Chocolate coins. Photo by Katelyn Avery.
Hanukkah is over and I’m not Jewish, but I still get into the commercialized side of the holiday. I started this tradition as an elementary school student with my second grade class. It was the 2000-2001 school year and we were learning about religious diversity. One of the Jewish kids and his Mom taught our mostly Christian class how to play dreidel. Everyone tried to win chocolate coins and we sang the dreidel song. The other Jewish kids talked about what they did on Hanukkah, and we listened to the story about the lamp being lit for eight days.
As I grew older I was told that Hanukkah was not the most important Jewish holiday. My friend said it was just over commercialized. Still, Hanukkah held a special place in my heart. I associate the holiday with a time of unconditional acceptance. I was so young, as was the whole class, so we just accepted that not everyone celebrated Christmas, but they still had their own traditions.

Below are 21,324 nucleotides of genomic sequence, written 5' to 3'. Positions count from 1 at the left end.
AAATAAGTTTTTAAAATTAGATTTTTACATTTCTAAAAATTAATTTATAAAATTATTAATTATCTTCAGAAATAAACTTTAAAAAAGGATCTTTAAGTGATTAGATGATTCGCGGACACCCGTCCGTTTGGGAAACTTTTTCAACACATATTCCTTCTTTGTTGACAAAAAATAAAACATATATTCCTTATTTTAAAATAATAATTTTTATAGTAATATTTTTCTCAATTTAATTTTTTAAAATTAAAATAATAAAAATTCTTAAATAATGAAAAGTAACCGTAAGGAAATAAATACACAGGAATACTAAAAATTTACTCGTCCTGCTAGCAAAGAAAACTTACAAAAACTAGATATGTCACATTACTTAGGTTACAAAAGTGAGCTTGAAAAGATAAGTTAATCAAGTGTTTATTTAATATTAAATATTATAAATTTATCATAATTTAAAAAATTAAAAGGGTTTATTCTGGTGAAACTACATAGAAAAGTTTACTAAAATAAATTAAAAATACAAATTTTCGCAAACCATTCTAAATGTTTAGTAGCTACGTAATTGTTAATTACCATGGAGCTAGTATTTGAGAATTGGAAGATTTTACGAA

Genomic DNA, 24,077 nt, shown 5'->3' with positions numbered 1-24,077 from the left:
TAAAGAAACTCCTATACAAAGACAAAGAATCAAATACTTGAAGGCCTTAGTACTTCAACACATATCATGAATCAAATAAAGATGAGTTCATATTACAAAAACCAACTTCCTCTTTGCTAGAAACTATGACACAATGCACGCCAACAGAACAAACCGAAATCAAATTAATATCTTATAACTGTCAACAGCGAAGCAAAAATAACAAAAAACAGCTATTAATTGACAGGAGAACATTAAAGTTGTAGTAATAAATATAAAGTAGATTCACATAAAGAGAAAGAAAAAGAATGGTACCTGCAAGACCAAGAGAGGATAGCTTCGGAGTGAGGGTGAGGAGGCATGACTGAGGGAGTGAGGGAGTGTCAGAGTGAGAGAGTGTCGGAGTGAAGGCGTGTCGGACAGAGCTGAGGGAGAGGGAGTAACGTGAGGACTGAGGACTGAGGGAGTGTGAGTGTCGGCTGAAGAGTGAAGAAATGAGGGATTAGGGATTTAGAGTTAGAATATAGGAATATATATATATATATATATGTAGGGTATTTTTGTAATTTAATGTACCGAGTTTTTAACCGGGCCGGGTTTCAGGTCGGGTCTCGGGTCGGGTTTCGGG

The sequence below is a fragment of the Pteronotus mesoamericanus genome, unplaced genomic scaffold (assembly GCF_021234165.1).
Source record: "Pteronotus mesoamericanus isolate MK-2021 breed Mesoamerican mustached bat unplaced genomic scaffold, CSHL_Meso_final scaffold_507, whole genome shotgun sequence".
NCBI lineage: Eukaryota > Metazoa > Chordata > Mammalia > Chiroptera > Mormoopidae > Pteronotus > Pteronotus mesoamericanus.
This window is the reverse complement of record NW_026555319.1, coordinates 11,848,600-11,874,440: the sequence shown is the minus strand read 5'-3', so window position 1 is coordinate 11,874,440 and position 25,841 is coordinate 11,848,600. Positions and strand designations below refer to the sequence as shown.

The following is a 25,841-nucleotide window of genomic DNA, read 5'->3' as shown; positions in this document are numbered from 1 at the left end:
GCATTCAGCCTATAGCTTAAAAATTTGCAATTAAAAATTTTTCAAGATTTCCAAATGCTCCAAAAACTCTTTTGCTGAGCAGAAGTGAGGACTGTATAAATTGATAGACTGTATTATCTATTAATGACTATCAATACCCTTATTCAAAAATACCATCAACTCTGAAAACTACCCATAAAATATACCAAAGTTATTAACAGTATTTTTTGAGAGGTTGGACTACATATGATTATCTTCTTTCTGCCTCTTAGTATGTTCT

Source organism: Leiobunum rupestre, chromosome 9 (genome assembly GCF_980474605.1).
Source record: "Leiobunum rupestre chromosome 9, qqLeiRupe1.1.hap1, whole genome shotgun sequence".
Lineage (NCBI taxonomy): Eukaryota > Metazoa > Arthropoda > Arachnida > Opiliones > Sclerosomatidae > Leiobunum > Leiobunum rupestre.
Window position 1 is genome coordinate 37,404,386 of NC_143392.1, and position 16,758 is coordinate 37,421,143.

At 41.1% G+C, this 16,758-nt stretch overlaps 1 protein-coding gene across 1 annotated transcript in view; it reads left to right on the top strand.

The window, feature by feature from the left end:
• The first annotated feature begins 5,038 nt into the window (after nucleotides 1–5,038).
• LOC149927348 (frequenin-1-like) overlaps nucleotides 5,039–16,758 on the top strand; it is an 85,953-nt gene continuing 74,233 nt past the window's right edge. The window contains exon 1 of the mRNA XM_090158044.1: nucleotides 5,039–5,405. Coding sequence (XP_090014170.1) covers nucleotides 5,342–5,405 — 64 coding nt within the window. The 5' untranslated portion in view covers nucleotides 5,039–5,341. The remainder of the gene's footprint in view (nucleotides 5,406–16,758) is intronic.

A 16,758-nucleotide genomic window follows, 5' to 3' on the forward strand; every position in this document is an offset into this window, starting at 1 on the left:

Now a 20 year old diversity has lost its flare. I love the word, but society makes it hard to live it out. As I grew older the holidays were all lumped into one season of shopping with Christmas taking the lead. It’s 2014 and I haven’t been able to say Happy Hanukkah or Merry Christmas without knowing the person in years.
On January, 14th my Dad found some chocolate coins on sale, post holiday season, and bought me some. A nice gift to a community college graduate. The gold wrappers might as well be the real deal, because the chocolate inside warmed my heart. They remind me of a happier and simpler time.